For the last two summers, Jess and I have experimented with growing a container garden on our balcony. Plants need water, and a lot of plants need a lot of water. Furthermore, different plants consume water at different rates, and many are sensitive to overwatering. I don't like repetitive work, and I certainly don't want to poke soil every day to check if its moist. We have computers for that.
My goals were to reduce how often I needed to haul water to the balcony, and to eliminate the need to manually probe soil moisture.
Pumping water from a large jug is fairly straightforward, and it turns out that tech-savvy farmers have long been employing electronic moisture sensors for the probing aspect. Many hours were subsequently spent researching different ways to measure moisture in soil, and weighing the tradeoffs.
The most simple method of electronically sensing moisture is resistive. That is, measuring the resistance between two pins inserted into the soil. The resistance will vary with the moisture content: moisture improves conductivity, and resistance falls. Preliminary tests were promising, but this method showed its flaws mere hours later.
As electrons flow from one pin to the other, electrolysis occurs. This results in corrosion, which substantially affects the measured resistance. The effect was substantial enough to entirely void any long-term measurements taken with this method. Clever self-calibration might alleviate this problem, but I felt that was needlessly complex.
Another common method of moisture measurement - one that doesn't necessitate corrosion of the probes - is capacitive. When two metal plates are side-by-side in some medium (even air), the surrounding space forms a capacitor. By measuring the capacitance, we can detect the dielectric permittivity of the surrounding medium. This conveniently correlates with moisture content, just like resistance.
Sadly, my attempts at making a conductive moisture sensor failed. I have some suspicions as to why, and might give it another shot when time permits.
Not Doing It Yourself🔗
I preferred to have this system working now rather than perfect later. Spending $37 on a third party sensor seemed an acceptable tradeoff. I found the Vegetronix VH400 to be reliable, and accurate in its measurements.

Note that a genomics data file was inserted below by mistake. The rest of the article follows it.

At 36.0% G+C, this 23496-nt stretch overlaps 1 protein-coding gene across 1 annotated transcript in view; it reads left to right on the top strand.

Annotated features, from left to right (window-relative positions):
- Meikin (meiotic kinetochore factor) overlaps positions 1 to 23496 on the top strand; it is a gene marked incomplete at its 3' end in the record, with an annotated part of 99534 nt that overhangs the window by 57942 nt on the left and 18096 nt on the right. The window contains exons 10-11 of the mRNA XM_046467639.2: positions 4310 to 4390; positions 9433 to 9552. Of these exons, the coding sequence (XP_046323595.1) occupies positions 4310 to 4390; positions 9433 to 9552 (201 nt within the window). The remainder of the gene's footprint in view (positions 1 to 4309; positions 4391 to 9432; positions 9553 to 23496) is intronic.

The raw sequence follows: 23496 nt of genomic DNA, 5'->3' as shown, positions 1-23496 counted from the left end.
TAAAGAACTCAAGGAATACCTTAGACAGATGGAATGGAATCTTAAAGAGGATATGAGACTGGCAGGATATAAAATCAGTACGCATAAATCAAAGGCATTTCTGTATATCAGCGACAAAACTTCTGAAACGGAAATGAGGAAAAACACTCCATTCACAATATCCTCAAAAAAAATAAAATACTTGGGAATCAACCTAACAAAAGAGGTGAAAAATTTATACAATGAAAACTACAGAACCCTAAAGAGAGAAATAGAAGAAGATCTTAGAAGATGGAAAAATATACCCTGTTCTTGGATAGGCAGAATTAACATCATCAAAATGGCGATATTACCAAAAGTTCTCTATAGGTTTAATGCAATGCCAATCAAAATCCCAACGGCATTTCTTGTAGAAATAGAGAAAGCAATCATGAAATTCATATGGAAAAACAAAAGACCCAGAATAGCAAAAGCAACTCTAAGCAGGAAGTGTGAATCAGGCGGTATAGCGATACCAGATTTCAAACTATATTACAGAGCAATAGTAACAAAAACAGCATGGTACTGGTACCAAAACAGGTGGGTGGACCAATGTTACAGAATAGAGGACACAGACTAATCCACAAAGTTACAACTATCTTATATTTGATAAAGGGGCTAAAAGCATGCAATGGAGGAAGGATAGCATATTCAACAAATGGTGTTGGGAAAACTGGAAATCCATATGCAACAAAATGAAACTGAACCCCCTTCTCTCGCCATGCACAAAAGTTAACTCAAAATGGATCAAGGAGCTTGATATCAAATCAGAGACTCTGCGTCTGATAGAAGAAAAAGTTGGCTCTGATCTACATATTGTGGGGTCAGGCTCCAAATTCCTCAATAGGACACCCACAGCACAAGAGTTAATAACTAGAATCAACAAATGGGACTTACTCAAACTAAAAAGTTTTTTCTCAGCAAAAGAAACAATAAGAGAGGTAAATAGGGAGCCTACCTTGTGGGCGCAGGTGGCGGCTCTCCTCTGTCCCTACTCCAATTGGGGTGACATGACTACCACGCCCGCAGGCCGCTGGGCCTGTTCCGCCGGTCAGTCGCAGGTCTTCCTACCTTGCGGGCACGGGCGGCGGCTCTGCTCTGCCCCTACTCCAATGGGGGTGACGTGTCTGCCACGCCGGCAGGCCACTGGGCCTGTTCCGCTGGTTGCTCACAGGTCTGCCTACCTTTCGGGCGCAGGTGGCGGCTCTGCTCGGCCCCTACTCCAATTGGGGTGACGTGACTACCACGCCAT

Deciding When to Water🔗
Now that I had a way of measuring soil moisture, I wanted to automate acting on that information. Time to write a program and load it on a microcontroller! For this I chose an Arduino. After spending a while playing with Arduino shields to give this thing network capabilities, I decided on a slightly more complex approach. The Arduino would be equipped with a Bluetooth 4 (also known as Bluetooth Low Energy) shield, allowing it to communicate with other devices without wires. No ethernet cables on the balcony!
Most example code for the BLE Shield assumed a mobile app. I felt that was overkill, and I wanted to connect to this over the internet anyway.
I used a Raspberry Pi with a Bluetooth LE dongle to create a Bluetooth- to-Internet bridge for my electronic gardener. The Pi connects to a remote database-driven PHP script.
The PHP script has a web interface for me to monitor moisture levels and set irrigation thresholds. These thresholds are passed back to the Arduino, which decides when to pump water.
The Arduino keeps a watchful eye on soil moisture levels. When it detects that a pot is too dry (as defined by my settings for that particular plant), it checks to ensure that it is daytime (watering plants at night can cause diseases and rotting). If it is an acceptable time to water the plants, the Arduino triggers a pump submerged in a large bucket. The pump is connected to a flow meter to monitor water consumption, which leads to a network of potted mini-sprinklers.